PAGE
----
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This is the fourth and final post in my series on how to write and academic press book and get it published. In Part I, I summarized the criteria that can help you decide whether you want to write an academic book in the first place. Part II addressed the issue of how to choose a publisher. The third post in the series offers advice on how to get publishers to accept your proposal. In this part, I offer some advice about how to get through the often-difficult and painful process of actually writing the book.
If you write effortlessly and well, and have no trouble getting readers to understand your meaning, you probably don't need need the advice in this post. If you're well-organized and consistently hard-working, or have few competing commitments taking up your time, you can probably skip large parts of it, as well.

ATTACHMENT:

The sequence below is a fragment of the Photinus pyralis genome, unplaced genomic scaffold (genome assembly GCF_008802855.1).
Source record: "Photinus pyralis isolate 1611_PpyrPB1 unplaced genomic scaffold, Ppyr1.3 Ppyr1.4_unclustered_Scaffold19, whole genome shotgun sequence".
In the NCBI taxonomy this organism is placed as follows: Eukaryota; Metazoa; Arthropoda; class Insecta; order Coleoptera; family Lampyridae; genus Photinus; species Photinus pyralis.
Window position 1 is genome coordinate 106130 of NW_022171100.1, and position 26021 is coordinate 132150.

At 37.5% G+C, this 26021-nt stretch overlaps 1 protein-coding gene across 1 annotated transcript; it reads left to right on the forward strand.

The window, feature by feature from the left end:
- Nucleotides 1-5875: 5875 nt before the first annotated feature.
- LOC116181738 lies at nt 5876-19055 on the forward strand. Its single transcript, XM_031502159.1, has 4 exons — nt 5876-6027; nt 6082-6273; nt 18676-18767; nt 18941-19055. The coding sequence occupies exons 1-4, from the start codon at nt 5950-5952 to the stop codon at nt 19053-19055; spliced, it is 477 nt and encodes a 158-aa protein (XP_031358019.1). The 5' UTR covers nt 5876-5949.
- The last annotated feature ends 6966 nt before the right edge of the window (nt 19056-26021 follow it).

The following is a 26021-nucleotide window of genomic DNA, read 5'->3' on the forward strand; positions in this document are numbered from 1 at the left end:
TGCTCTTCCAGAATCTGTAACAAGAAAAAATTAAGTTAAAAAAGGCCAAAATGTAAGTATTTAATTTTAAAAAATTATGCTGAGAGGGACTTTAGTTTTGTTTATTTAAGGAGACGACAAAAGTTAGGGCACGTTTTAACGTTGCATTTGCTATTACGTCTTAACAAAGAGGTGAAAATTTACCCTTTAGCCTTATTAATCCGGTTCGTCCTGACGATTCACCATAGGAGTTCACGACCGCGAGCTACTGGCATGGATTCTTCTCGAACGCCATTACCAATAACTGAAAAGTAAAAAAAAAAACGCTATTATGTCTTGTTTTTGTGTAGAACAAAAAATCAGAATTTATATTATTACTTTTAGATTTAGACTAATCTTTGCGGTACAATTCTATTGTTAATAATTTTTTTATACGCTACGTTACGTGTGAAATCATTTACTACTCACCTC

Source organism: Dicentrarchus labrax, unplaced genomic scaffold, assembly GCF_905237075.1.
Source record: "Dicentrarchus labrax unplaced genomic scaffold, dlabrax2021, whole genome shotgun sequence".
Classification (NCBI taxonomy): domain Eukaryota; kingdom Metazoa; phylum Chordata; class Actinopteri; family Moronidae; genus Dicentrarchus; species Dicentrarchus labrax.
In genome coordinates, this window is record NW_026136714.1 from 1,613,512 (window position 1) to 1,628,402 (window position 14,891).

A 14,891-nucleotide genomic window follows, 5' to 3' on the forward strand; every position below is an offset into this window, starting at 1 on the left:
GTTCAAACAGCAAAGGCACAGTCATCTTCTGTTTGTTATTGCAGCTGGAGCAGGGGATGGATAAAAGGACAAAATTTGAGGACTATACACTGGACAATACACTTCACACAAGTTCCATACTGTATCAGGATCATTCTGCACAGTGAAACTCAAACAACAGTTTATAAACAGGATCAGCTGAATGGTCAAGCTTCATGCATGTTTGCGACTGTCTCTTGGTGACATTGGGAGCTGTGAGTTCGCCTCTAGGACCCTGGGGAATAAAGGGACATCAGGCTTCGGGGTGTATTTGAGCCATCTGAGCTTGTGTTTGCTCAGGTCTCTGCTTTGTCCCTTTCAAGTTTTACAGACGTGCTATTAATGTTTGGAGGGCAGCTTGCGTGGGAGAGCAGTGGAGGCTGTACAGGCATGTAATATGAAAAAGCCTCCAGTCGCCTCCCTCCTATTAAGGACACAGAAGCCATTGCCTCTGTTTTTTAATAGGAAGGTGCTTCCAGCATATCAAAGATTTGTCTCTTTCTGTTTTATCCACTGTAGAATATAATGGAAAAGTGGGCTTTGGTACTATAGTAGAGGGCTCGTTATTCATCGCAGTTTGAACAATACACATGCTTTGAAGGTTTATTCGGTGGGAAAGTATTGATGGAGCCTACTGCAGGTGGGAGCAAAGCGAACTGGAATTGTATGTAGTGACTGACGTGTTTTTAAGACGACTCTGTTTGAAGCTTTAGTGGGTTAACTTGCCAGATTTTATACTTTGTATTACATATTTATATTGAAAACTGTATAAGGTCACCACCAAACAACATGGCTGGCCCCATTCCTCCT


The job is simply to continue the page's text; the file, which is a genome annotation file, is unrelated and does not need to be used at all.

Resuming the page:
For the rest of you, the good news is that you can write successful books even if you're not a naturally talented writer, and even if you're as lazy and disorganized as I tend to be be a lot of the time! If I can get a book done, you probably can too.
There is no one fool-proof way to write a book. But I can, nonetheless, offer a few suggestions that are likely to be useful for many academic writers. I'm far from an ideal writer, myself. But I have written six books, including some that attracted considerable interest and attention. I also have plenty of painful experience battling problems that often beset writers.
As emphasized in my first post in this series, writing a book usually takes a lot of time. To add to the problem, there is a great temptation to procrastinate and delay.
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